Food, Agriculture and Natural Resources Policy Analysis Network (FANRPAN) Food, Agriculture and Natural Resources Policy Analysis Network (FANRPAN)

Commitment of 0uagadougou
24 October 2007

Context of the Forum

In the framework of the United Nations System special Initiative for Africa, UNDP and the UNECA initiated the Africa Governance Forum (AGF) in 1997. The main objective of the Forum is to gather African leaders, representatives of the private sector, civil society organisations and other stakeholders in Africa (including leaders of Africa development partners) to share their views and experiences on the key challenges and opportunities to the promotion of good governance in Africa.

Six sessions of AGF have been held since its launching. Between the first session held in Addis Ababa in 1997 and the sixth one held in Kigali in 2006, AGF discussed several themes:

Following the sixth session which stressed the central character of the State in building good governance for the purpose of development, and upon invitation of His Excellency Blaise Compaoré President of Faso, the 7th Africa Governance Forum was held in Ouagadougou on 24 – 26 October 2007.

This 7th Forum was attended by high level representatives from 32 countries and fifteen international institutions including AfDB, UNECA and UNDP.

  • State of the Art of Governance and topics discussed by the Forum

    • Constitutional reforms, media, capacity building and decentralisation;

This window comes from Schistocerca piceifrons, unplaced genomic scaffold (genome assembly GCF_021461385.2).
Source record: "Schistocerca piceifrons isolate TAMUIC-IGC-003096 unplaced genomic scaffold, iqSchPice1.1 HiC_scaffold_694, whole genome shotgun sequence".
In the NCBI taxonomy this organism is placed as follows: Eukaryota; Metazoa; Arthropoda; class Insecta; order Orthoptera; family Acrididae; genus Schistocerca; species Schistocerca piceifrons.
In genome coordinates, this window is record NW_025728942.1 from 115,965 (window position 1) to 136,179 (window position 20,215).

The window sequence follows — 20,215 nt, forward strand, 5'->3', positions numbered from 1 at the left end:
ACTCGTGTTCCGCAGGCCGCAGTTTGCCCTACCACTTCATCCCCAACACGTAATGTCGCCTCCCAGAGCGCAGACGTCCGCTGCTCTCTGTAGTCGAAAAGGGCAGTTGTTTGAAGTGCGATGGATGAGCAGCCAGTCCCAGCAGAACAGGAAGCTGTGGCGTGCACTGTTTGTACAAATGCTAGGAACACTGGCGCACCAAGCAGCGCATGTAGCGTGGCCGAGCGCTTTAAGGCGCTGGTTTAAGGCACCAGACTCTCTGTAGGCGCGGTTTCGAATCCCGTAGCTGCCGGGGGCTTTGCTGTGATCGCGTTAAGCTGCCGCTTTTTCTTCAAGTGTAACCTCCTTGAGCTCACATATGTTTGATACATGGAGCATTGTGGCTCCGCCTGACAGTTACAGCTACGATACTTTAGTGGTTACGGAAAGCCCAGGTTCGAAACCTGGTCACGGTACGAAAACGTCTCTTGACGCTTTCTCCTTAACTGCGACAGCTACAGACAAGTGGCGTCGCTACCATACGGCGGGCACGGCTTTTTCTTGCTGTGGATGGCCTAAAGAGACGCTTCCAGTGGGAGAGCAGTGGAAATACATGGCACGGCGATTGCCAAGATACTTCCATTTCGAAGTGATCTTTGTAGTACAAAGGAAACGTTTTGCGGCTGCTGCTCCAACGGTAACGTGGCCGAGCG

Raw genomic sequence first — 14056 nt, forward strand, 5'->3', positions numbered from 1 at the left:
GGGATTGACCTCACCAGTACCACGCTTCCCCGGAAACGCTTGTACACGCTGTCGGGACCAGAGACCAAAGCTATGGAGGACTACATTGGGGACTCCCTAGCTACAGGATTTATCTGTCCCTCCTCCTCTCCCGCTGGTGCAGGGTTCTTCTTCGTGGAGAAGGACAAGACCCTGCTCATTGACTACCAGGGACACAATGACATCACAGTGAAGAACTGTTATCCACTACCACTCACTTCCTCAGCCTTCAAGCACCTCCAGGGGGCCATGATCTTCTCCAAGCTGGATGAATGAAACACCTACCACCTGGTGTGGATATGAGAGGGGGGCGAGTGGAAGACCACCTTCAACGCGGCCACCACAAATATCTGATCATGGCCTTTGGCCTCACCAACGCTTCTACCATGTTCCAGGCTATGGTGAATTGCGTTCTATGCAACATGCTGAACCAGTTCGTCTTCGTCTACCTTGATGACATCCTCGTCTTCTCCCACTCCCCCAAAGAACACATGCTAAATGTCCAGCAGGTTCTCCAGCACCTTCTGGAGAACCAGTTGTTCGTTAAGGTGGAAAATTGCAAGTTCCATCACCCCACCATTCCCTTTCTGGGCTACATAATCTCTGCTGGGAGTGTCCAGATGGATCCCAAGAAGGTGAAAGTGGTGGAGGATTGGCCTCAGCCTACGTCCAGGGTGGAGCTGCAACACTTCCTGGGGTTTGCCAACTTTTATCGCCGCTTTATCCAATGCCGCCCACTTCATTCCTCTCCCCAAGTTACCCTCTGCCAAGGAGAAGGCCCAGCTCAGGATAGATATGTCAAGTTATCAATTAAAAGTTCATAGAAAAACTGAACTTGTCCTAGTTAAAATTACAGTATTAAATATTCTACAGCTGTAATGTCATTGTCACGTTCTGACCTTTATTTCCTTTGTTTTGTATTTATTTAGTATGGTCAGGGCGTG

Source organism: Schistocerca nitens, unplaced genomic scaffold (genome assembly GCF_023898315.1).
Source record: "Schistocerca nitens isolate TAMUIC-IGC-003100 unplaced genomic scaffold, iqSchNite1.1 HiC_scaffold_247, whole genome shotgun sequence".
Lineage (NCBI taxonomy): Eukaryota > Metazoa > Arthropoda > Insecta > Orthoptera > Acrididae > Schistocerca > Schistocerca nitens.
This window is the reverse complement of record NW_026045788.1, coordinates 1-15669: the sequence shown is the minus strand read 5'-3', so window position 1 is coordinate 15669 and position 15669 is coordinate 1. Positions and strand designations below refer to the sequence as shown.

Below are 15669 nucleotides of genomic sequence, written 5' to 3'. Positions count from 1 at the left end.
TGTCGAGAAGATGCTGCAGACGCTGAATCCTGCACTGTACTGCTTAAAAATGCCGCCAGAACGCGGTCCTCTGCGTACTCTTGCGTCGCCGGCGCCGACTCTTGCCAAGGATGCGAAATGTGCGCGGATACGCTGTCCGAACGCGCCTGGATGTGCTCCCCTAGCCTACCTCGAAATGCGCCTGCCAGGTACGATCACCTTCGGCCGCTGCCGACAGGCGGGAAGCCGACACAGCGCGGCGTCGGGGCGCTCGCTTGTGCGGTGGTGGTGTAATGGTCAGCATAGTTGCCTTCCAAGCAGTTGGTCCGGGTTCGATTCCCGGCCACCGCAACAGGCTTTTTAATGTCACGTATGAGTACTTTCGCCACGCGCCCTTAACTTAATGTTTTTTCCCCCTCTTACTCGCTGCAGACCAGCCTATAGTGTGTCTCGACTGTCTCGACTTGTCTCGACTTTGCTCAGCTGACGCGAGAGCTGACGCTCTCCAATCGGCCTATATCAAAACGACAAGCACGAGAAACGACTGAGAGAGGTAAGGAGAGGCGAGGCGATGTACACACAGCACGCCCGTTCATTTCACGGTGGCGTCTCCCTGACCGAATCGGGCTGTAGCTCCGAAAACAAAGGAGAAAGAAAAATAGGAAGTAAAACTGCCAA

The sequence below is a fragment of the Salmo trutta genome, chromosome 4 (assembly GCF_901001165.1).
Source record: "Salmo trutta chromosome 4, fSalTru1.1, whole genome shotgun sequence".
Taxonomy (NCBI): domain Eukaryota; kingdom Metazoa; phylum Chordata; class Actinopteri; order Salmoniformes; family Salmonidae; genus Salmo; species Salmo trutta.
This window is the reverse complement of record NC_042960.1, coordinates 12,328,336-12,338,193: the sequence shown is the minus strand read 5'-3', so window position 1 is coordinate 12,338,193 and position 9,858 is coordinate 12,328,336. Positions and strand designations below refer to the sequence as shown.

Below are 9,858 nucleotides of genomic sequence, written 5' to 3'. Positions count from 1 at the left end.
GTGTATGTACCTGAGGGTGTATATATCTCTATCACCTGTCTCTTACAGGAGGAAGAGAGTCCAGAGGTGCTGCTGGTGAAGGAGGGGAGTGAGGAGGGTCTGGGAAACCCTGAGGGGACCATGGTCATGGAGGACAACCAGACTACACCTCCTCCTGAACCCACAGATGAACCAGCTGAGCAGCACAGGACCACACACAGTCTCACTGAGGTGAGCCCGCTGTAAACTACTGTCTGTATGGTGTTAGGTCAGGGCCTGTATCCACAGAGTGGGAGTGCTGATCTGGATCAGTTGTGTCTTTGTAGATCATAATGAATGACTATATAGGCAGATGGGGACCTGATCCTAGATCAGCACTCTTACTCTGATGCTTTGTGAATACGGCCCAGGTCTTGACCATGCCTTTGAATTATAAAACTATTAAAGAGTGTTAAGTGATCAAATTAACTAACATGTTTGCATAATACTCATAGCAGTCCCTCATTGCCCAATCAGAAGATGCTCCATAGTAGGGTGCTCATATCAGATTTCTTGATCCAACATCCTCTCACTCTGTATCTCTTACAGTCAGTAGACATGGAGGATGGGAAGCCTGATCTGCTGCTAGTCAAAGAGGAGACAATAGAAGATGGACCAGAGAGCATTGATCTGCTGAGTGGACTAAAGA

• Accountability and transparency;
    • Good governance and conflict management;
    • Parliamentary process contribution to good governance in Africa, local governance and poverty reduction in Africa;
    Implementation of the African Peer Review Mechanism: challenges and opportunities.

    After drawing up a statement of the art on good governance for the purpose of development, the participants noted that since the 60s, African countries have been simultaneously confronted with the daunting task of constructing the nation and the State, ensuring the political management, economic and social development as well as structural transformation. One of the main causes of mitigated results identified in this quest for the improved welfare of African people is the weakness of African countries’ institutional and human capacities. While admitting the remarkable progress made in the continent towards a better welfare of the populations, the participants dwelt on the following main themes stemming from the experiences presented in the national reports, namely:

    1. Redefining the role of the State and Africa’s development challenges;
    2. Enhancing institutional and human capacity for improved public sector performance;
    3. State legitimacy and leaderships development;
    4. Enhancing local governance through decentralisation;
    5. The role of non state actors;
    6. State capacity in the context of globalization;
    7. The role of women in building State capacity.

  • Participants considerations on the main issues. The participants are:

    The participants deemed that it is important to consider challenges at all levels relating to:

    1. Democracy and governance taking into account the need for improved electoral processes and systems, improved mechanisms of population participation, higher emphasis on parliamentary processes and judiciary system, respecting human rights and the rule of the law;
    2. Peace and security, promoting reconciliation as a strategy for peace building and stability, preventing, managing and resolving conflicts, reconstruction, security sector reforms and re-establishing normal constitutional life.